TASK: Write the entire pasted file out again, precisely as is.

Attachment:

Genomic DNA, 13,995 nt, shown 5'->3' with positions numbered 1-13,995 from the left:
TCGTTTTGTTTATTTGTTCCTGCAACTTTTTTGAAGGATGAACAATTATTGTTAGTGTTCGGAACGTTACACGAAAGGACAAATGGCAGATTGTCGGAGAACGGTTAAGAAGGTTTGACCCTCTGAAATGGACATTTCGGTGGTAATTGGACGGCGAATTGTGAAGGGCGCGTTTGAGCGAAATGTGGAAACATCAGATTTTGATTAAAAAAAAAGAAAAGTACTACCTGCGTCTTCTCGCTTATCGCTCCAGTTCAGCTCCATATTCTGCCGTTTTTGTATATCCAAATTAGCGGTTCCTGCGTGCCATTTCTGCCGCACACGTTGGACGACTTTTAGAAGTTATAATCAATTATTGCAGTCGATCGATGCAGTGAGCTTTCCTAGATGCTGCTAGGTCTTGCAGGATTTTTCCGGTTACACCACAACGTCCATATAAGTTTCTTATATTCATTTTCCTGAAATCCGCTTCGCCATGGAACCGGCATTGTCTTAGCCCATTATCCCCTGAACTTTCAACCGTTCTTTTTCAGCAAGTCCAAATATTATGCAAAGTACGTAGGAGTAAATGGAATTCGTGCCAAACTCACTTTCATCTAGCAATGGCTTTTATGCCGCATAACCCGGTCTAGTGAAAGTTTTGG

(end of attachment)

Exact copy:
Genomic DNA, 13,995 nt, shown 5'->3' with positions numbered 1-13,995 from the left:
TCGTTTTGTTTATTTGTTCCTGCAACTTTTTTGAAGGATGAACAATTATTGTTAGTGTTCGGAACGTTACACGAAAGGACAAATGGCAGATTGTCGGAGAACGGTTAAGAAGGTTTGACCCTCTGAAATGGACATTTCGGTGGTAATTGGACGGCGAATTGTGAAGGGCGCGTTTGAGCGAAATGTGGAAACATCAGATTTTGATTAAAAAAAAAGAAAAGTACTACCTGCGTCTTCTCGCTTATCGCTCCAGTTCAGCTCCATATTCTGCCGTTTTTGTATATCCAAATTAGCGGTTCCTGCGTGCCATTTCTGCCGCACACGTTGGACGACTTTTAGAAGTTATAATCAATTATTGCAGTCGATCGATGCAGTGAGCTTTCCTAGATGCTGCTAGGTCTTGCAGGATTTTTCCGGTTACACCACAACGTCCATATAAGTTTCTTATATTCATTTTCCTGAAATCCGCTTCGCCATGGAACCGGCATTGTCTTAGCCCATTATCCCCTGAACTTTCAACCGTTCTTTTTCAGCAAGTCCAAATATTATGCAAAGTACGTAGGAGTAAATGGAATTCGTGCCAAACTCACTTTCATCTAGCAATGGCTTTTATGCCGCATAACCCGGTCTAGTGAAAGTTTTGG